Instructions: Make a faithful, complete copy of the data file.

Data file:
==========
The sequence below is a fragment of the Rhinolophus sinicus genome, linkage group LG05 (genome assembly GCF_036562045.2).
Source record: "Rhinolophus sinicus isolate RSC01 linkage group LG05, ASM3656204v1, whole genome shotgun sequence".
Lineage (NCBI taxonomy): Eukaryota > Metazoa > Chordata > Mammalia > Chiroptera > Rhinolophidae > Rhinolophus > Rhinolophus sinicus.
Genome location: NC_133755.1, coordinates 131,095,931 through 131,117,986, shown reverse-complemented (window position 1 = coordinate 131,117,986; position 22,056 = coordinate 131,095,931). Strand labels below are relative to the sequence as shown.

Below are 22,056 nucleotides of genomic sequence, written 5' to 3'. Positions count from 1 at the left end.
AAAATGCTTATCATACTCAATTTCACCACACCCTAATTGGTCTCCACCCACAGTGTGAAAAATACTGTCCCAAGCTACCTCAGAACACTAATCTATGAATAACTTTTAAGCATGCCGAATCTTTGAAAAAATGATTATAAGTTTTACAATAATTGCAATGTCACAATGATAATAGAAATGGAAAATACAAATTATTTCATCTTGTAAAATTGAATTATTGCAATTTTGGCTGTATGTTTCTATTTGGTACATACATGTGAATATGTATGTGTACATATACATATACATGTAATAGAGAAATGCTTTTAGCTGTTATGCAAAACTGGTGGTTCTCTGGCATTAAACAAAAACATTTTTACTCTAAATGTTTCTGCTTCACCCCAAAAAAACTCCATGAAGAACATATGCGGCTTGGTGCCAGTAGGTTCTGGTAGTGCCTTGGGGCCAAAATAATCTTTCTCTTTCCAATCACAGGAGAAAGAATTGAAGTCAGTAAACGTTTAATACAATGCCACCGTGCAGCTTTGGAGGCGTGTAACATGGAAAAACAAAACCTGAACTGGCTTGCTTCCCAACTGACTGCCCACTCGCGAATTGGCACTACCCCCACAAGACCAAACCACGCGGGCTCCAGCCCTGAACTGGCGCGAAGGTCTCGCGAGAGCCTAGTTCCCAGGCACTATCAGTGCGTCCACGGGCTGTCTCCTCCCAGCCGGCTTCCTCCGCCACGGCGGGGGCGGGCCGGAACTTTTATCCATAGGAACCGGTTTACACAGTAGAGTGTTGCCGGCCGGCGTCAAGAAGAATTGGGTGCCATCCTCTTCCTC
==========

The sequence below is a fragment of the Rhinolophus sinicus genome, linkage group LG05 (genome assembly GCF_036562045.2).
Source record: "Rhinolophus sinicus isolate RSC01 linkage group LG05, ASM3656204v1, whole genome shotgun sequence".
Lineage (NCBI taxonomy): Eukaryota > Metazoa > Chordata > Mammalia > Chiroptera > Rhinolophidae > Rhinolophus > Rhinolophus sinicus.
Genome location: NC_133755.1, coordinates 131,095,931 through 131,117,986, shown reverse-complemented (window position 1 = coordinate 131,117,986; position 22,056 = coordinate 131,095,931). Strand labels below are relative to the sequence as shown.

Below are 22,056 nucleotides of genomic sequence, written 5' to 3'. Positions count from 1 at the left end.
AAAATGCTTATCATACTCAATTTCACCACACCCTAATTGGTCTCCACCCACAGTGTGAAAAATACTGTCCCAAGCTACCTCAGAACACTAATCTATGAATAACTTTTAAGCATGCCGAATCTTTGAAAAAATGATTATAAGTTTTACAATAATTGCAATGTCACAATGATAATAGAAATGGAAAATACAAATTATTTCATCTTGTAAAATTGAATTATTGCAATTTTGGCTGTATGTTTCTATTTGGTACATACATGTGAATATGTATGTGTACATATACATATACATGTAATAGAGAAATGCTTTTAGCTGTTATGCAAAACTGGTGGTTCTCTGGCATTAAACAAAAACATTTTTACTCTAAATGTTTCTGCTTCACCCCAAAAAAACTCCATGAAGAACATATGCGGCTTGGTGCCAGTAGGTTCTGGTAGTGCCTTGGGGCCAAAATAATCTTTCTCTTTCCAATCACAGGAGAAAGAATTGAAGTCAGTAAACGTTTAATACAATGCCACCGTGCAGCTTTGGAGGCGTGTAACATGGAAAAACAAAACCTGAACTGGCTTGCTTCCCAACTGACTGCCCACTCGCGAATTGGCACTACCCCCACAAGACCAAACCACGCGGGCTCCAGCCCTGAACTGGCGCGAAGGTCTCGCGAGAGCCTAGTTCCCAGGCACTATCAGTGCGTCCACGGGCTGTCTCCTCCCAGCCGGCTTCCTCCGCCACGGCGGGGGCGGGCCGGAACTTTTATCCATAGGAACCGGTTTACACAGTAGAGTGTTGCCGGCCGGCGTCAAGAAGAATTGGGTGCCATCCTCTTCCTC